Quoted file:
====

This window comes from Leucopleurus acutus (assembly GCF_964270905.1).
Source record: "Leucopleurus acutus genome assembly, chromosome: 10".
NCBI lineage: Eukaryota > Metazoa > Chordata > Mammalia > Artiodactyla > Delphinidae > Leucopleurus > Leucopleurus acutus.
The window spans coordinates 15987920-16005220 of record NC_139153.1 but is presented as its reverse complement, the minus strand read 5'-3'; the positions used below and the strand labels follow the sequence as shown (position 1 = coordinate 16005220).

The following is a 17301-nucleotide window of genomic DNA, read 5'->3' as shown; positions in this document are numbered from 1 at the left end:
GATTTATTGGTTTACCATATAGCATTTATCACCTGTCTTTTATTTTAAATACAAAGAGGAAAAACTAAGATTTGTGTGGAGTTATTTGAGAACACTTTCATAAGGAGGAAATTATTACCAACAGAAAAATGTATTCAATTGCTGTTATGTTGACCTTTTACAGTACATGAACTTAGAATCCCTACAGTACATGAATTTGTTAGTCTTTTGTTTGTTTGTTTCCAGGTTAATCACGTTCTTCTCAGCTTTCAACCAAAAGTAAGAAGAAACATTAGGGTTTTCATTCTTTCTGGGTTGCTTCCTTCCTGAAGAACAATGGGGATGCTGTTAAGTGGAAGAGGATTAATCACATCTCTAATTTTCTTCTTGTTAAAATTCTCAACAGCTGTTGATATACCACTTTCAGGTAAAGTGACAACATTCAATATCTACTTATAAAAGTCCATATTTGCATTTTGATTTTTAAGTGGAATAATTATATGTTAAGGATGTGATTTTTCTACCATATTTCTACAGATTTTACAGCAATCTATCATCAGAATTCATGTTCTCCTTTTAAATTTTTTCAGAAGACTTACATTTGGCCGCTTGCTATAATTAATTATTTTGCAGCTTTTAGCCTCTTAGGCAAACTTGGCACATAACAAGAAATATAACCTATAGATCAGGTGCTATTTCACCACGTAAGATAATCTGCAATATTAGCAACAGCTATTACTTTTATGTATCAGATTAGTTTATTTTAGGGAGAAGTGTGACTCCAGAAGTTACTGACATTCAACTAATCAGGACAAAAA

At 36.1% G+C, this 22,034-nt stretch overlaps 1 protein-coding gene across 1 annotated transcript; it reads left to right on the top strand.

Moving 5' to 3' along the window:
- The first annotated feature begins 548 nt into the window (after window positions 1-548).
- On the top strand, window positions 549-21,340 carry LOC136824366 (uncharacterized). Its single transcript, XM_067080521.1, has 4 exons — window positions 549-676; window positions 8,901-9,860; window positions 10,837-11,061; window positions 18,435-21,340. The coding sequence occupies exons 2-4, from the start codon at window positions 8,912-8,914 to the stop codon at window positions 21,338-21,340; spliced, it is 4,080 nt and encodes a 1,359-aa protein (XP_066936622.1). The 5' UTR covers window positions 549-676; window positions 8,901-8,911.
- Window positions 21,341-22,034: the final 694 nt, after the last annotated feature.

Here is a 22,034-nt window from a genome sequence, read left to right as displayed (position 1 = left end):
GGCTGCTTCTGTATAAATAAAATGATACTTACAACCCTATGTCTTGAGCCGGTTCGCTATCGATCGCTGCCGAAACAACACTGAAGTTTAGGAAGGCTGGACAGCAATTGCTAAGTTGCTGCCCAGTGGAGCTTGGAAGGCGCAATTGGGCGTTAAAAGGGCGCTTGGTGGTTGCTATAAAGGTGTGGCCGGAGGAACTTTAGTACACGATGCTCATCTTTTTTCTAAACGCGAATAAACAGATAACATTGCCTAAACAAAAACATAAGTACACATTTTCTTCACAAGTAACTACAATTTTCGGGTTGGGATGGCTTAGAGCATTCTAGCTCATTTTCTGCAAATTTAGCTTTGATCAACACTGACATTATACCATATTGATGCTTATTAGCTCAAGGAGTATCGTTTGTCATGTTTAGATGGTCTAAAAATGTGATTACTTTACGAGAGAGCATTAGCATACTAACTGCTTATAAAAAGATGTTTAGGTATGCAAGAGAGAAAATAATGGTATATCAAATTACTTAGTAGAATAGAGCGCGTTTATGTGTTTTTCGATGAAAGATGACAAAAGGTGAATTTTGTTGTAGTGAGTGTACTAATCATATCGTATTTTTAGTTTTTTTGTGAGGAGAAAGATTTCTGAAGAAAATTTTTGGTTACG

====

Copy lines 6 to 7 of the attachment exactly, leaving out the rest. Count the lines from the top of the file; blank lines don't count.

GATTTATTGGTTTACCATATAGCATTTATCACCTGTCTTTTATTTTAAATACAAAGAGGAAAAACTAAGATTTGTGTGGAGTTATTTGAGAACACTTTCATAAGGAGGAAATTATTACCAACAGAAAAATGTATTCAATTGCTGTTATGTTGACCTTTTACAGTACATGAACTTAGAATCCCTACAGTACATGAATTTGTTAGTCTTTTGTTTGTTTGTTTCCAGGTTAATCACGTTCTTCTCAGCTTTCAACCAAAAGTAAGAAGAAACATTAGGGTTTTCATTCTTTCTGGGTTGCTTCCTTCCTGAAGAACAATGGGGATGCTGTTAAGTGGAAGAGGATTAATCACATCTCTAATTTTCTTCTTGTTAAAATTCTCAACAGCTGTTGATATACCACTTTCAGGTAAAGTGACAACATTCAATATCTACTTATAAAAGTCCATATTTGCATTTTGATTTTTAAGTGGAATAATTATATGTTAAGGATGTGATTTTTCTACCATATTTCTACAGATTTTACAGCAATCTATCATCAGAATTCATGTTCTCCTTTTAAATTTTTTCAGAAGACTTACATTTGGCCGCTTGCTATAATTAATTATTTTGCAGCTTTTAGCCTCTTAGGCAAACTTGGCACATAACAAGAAATATAACCTATAGATCAGGTGCTATTTCACCACGTAAGATAATCTGCAATATTAGCAACAGCTATTACTTTTATGTATCAGATTAGTTTATTTTAGGGAGAAGTGTGACTCCAGAAGTTACTGACATTCAACTAATCAGGACAAAAA

At 36.1% G+C, this 22,034-nt stretch overlaps 1 protein-coding gene across 1 annotated transcript; it reads left to right on the top strand.